Yes, J-2 dependents (spouses and unmarried children under the age of 21) of J-1 visa holders are typically eligible to work in the United States, but they must obtain an Employment Authorization Document (EAD) from the U.S. Citizenship and Immigration Services (USCIS) before they can legally work. Here are some key points to keep in mind:
EAD Application: To work in the U.S. as a J-2 dependent, individuals must apply for an EAD through USCIS. The EAD allows them to work legally and is typically issued for a specific period.
No Need for Employer Sponsorship: Unlike the J-1 primary visa holder, J-2 dependents do not need specific job offers or employer sponsorship to apply for an EAD. They can seek employment once they receive their EAD.
Work Anywhere: With an EAD, J-2 dependents can work for any employer in the United States, including part-time or full-time positions.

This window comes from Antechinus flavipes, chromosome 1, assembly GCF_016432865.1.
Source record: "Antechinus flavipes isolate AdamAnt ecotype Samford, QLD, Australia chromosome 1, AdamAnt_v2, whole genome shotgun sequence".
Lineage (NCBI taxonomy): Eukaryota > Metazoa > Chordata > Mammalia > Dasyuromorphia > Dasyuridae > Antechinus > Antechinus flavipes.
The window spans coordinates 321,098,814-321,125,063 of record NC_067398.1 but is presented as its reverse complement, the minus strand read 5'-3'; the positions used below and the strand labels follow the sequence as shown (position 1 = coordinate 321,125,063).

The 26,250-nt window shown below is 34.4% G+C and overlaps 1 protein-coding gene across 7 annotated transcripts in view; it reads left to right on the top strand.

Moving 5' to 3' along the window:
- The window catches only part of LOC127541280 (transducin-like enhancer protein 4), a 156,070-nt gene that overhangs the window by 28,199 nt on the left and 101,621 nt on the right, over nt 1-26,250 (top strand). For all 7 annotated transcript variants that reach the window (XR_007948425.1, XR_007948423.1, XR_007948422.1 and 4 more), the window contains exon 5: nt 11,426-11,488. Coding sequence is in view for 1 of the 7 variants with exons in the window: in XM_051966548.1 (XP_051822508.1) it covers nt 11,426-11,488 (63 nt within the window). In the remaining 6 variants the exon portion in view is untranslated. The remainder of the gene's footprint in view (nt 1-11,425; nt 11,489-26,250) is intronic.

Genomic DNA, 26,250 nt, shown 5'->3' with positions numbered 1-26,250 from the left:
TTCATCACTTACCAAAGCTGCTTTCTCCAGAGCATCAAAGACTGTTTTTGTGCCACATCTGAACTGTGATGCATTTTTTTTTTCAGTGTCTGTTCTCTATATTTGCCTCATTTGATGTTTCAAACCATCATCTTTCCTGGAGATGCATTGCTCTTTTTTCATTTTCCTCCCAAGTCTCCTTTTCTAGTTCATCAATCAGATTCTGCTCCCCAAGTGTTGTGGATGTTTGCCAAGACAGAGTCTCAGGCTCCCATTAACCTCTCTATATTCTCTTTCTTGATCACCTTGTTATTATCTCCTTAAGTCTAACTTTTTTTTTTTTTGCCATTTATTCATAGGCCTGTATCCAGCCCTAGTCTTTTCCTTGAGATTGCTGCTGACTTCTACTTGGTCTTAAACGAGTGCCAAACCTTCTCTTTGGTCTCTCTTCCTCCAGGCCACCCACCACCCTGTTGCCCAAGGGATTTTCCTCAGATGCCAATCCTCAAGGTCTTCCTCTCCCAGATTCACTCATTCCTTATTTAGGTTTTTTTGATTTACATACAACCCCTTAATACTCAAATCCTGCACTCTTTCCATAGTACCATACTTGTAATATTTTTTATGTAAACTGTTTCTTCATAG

EAD Validity: The EAD’s validity period is determined by the USCIS and is typically tied to the J-1 visa holder’s program end date. However, in some cases, it may be limited to the J-2’s status expiration date or for a shorter duration.
EAD Application Process: J-2 dependents should file Form I-765, Application for Employment Authorization, with the USCIS, along with the required supporting documents and fees.
Employment Limitations: J-2 dependents are not subject to the same employment restrictions as J-1 visa holders, and they are not bound by the “two-year home country physical presence requirement” that can apply to some J-1 participants.
It’s important to note that while J-2 dependents are eligible to work, the income they generate can be an essential source of financial support for the family. However, it’s advisable to consult with an immigration attorney or your program sponsor for guidance on the specific application process and any updates to regulations, as immigration rules can change over time.